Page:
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Even though I think it's a stupid holiday, it's pretty easy to just go along with Thanksgiving. The whole family gets together, awkwardly sits in silence while grandparents give some hooray-America prayer of thankfulness and then everybody eats a bunch of delicious yams and stuff. There is pumpkin pie at the end and also probably a Big Game, giving the sports fans an excuse not to have to sit around and make forced conversation with the rest of us. The food is good and everything, but Thanksgiving is really one of those unpleasant and morally bankrupt celebrations of hypocrisy that always makes me kind of uncomfortable. I'm not going to protest and refuse to eat the turkey, but I think that sometimes it's important to remember that we're living on occupied Indian territory and that our country was responsible for the long and slow holocaust of the indigenous peoples of America.

But beware, for the graves of the ancients do not rest easy and the vengeful spirits await their chance to return and repay the wrongs done against them! Here are three of my favorite Indian revenge movies.


The Manitou (William Girdler, 1978)

Director William Girdler is an exploitation wizard who conjured up many excellent films during his brief career. They include Abby (The Black Exorcist), Grizzly (Jaws, but it's a bear), and Day of the Animals (one of the craziest animal attack movies ever, with a master performance from shirtless Leslie Nielsen). The Manitou was his last film before dying in a helicopter crash at age 30 and also possibly his greatest. It tells the tale of a young woman played by Susan Strasberg who is shocked to discover a giant tumor growing on her back, and even more shocked when she finds out from an old Indian shaman who lives in New York and talks with a Yiddish accent that the tumor is actually the fetus of another old Indian shaman who is reincarnating himself inside of her so he can take his revenge on the white man. The thing eventually births itself out of her and the naked little guy covered in goo that runs wild through the hospital is played by Felix Silla, the tiny actor responsible playing Cousin Itt on the Addams Family and climbing inside a million and one little monster suits over the years. This guy can flay the skin off people's bodies with his mind. The film climaxes with Tony Curtis channelling electrical power from an enormous old computer into topless Susan Strassberg as she floats in the fourth dimension and shoots lighting bolts out of her fingers. I never imagined that the spirits of the elders would be so good at fighting laser battles until I watched this gem.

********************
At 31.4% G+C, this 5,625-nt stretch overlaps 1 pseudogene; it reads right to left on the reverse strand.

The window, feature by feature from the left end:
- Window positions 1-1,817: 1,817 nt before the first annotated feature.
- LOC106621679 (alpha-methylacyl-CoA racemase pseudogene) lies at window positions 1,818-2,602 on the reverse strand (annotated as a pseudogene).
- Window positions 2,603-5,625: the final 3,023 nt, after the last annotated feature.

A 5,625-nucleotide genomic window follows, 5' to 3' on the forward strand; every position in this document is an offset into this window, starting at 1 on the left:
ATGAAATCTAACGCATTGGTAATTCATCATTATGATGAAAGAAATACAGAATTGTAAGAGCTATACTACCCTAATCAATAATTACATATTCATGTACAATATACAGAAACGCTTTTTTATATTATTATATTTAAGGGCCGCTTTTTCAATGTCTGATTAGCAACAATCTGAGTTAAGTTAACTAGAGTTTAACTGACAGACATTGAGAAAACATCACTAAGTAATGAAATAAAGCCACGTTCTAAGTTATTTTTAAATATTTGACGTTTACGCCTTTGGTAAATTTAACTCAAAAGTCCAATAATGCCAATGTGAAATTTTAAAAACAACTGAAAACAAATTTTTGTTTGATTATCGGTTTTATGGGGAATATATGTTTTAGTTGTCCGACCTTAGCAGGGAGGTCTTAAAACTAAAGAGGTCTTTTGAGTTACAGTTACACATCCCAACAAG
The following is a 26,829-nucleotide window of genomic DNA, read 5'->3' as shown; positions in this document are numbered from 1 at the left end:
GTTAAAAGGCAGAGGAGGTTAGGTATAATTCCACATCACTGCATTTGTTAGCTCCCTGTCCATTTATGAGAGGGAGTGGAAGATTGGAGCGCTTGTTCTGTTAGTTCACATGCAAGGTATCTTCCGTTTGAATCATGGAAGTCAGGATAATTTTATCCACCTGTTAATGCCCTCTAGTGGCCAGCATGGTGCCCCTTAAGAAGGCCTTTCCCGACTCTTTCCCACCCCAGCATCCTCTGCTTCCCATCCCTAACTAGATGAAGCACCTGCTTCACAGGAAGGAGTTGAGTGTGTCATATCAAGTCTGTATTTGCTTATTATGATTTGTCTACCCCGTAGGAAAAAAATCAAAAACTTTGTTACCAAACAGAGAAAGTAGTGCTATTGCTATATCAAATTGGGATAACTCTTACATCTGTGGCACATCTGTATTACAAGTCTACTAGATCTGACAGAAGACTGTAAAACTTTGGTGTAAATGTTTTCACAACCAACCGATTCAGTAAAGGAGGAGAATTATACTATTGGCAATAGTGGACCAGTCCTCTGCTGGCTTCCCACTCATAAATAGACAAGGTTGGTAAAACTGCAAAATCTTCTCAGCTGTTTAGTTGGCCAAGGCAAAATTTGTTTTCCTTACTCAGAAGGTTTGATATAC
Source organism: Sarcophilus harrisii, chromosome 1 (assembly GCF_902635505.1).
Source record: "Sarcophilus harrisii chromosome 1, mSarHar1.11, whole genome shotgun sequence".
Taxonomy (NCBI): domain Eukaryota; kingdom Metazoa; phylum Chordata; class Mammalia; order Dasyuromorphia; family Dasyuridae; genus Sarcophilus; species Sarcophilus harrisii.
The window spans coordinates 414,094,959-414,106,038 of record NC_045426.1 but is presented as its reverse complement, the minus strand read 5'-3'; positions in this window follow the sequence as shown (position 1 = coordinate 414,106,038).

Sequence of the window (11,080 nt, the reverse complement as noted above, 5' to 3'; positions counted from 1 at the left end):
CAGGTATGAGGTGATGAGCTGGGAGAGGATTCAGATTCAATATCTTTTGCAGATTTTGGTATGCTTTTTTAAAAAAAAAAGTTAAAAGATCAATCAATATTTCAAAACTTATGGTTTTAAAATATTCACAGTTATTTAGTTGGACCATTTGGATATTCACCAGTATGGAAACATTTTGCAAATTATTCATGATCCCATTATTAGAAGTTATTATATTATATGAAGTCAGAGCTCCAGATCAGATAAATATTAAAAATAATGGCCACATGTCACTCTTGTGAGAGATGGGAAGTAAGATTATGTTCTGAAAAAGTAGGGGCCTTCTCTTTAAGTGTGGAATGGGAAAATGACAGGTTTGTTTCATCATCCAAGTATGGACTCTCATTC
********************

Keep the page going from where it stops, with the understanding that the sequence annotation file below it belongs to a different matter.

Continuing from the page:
Scalps (Fred Olen Ray, 1983)

When some anthropology students go digging up Indian artifacts in the California desert despite the warnings of some old man, one of them gets possessed by the spirit of a crazed warrior named Black Claw and starts killing off his classmates. The movie is a fairly straight forward slasher with some good Indian themed kills involving tomahawk decapitation, bow & arrow to the eye and at least one particularly gruesome scalping. I am not a fan of director Fred Olen Ray, his movies tend to be way too intentionally campy for me to enjoy. But he's going totally straight-faced into horror with this one and he pulls it off pretty well. One unique touch is the weird disembodied head of Black Claw that sometimes flies around looking like a murderous Jambi. You could call the movie a rip-off of Death Curse of Tartu since it has pretty much the exact same plot, but the director of that film, William Grefe, was a sort of mentor to Fred Olen Ray so you've got to imagine that he intended this more as a gory tribute. It has a sort of sincere quality to it, like he's still hungry to prove himself, as opposed to the cynical irony of some of his later movies. Along with The Manitou, it has no understanding or interest in actual Native American culture. But by at least acknowledging that the students are doing something bad, it implies that Native history is something which can only be disrespected at the peril of losing your scalp.




Savage Harvest (Eric Stanze, 1994)

Another camcorder triumph from the world of anti-budget SOV horror. A bunch of profoundly unattractive young people gather in the Missouri woods to go camping and begin telling tales (unendingly long tales) of ancient Indian demons. They say whatever magic incantations are necessary and summon forth the whole collection of animal-themed entities. Each one infects and controls a camper, hideously transforming them into some backyard Island of Dr. Moreau disaster and causing them to hunt and kill their friends. The appeal of homemade horror movies like this is found in the raw and undistanced realness on display (it's like peaking in on some homely teen's home movies from that one sad time all the unpopular kids went camping together) and the level weirdness which is discovered in the depths of unrestricted imagination. Just look at the make-up jobs on those possessed campers in the pictures. The monsters are all genuinely creepy in surprisingly unexpected ways. And a lot of the camera techniques are so weirdly abrasive that almost seem intentionally avante-garde. But the film as a whole is so poorly put together and filled with so many agonizingly boring parts that the thing as a whole creates this incredible, uneasy dissonance that's both unnerving and fascinating. This is good stuff and once again pays no heed to the reality of historical myth, coming up with its own totally insane idea of Indian spirits.

Enjoy your Thanksgiving, but try to remember whose land we live on and the people and cultures that have been lost. And not only because they may one day come back for bloody revenge!


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